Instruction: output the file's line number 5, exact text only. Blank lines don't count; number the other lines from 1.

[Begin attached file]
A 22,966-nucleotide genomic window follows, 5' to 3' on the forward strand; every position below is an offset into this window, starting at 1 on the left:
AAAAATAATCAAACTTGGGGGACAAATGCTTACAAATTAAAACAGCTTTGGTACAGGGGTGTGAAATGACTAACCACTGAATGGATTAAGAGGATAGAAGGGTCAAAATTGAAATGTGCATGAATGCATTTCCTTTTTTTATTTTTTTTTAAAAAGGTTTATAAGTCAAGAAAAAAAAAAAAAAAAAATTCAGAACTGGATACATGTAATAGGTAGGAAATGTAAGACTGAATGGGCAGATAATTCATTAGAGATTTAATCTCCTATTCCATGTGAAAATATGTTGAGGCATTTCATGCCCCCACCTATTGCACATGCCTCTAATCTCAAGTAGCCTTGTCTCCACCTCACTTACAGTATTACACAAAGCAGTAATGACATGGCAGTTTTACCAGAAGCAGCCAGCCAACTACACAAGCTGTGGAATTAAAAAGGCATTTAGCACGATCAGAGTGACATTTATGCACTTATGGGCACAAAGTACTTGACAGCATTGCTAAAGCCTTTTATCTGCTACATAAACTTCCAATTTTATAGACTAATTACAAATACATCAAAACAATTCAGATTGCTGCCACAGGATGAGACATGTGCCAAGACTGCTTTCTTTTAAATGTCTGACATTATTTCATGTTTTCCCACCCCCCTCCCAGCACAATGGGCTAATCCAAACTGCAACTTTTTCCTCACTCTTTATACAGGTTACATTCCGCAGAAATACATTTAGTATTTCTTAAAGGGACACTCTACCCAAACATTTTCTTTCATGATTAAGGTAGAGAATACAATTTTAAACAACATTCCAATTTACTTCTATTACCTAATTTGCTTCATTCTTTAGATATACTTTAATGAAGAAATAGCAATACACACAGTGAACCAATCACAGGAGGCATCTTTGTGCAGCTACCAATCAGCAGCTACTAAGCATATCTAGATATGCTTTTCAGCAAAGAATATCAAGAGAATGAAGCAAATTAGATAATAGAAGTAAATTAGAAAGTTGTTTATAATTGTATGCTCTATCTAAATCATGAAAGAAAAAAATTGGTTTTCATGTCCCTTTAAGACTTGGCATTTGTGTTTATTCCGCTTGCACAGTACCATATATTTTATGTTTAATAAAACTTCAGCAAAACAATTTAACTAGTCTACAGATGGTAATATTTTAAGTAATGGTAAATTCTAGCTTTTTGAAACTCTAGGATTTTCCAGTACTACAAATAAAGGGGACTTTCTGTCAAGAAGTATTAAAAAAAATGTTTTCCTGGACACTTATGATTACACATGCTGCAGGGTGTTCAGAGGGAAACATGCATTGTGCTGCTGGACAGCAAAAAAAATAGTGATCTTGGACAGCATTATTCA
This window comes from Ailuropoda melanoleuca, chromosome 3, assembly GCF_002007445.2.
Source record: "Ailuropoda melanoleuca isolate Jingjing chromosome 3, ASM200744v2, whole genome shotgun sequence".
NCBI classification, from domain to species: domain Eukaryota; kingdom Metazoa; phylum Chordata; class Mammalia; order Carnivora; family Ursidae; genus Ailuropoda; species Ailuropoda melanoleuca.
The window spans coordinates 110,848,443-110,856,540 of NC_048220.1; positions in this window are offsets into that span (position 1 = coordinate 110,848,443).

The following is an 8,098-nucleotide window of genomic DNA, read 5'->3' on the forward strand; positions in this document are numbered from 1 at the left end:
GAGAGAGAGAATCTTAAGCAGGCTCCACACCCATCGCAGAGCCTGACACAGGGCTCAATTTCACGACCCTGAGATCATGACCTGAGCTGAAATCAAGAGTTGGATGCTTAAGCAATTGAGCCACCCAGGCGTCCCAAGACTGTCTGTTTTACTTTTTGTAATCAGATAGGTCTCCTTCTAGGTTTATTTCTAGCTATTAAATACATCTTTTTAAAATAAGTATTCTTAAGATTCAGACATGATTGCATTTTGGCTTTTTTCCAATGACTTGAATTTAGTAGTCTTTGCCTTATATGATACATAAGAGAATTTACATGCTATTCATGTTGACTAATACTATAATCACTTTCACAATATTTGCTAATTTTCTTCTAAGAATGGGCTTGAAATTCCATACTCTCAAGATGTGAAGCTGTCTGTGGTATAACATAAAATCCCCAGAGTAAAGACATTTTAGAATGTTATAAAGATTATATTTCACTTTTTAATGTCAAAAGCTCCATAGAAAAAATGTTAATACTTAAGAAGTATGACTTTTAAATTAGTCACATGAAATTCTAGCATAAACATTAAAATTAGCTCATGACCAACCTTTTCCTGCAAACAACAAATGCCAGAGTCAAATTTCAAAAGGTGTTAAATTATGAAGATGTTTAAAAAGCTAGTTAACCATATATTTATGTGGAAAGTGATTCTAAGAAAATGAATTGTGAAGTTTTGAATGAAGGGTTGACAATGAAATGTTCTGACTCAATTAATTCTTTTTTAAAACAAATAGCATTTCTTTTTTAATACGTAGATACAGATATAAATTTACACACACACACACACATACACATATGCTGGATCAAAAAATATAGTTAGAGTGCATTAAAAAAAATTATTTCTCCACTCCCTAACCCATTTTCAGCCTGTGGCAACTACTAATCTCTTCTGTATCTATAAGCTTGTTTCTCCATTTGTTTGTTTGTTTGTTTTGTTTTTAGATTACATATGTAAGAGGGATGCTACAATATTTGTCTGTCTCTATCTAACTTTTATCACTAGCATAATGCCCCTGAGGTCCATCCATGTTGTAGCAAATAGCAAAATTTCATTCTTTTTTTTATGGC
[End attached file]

NCBI classification, from domain to species: domain Eukaryota; kingdom Metazoa; phylum Chordata; class Mammalia; order Carnivora; family Ursidae; genus Ailuropoda; species Ailuropoda melanoleuca.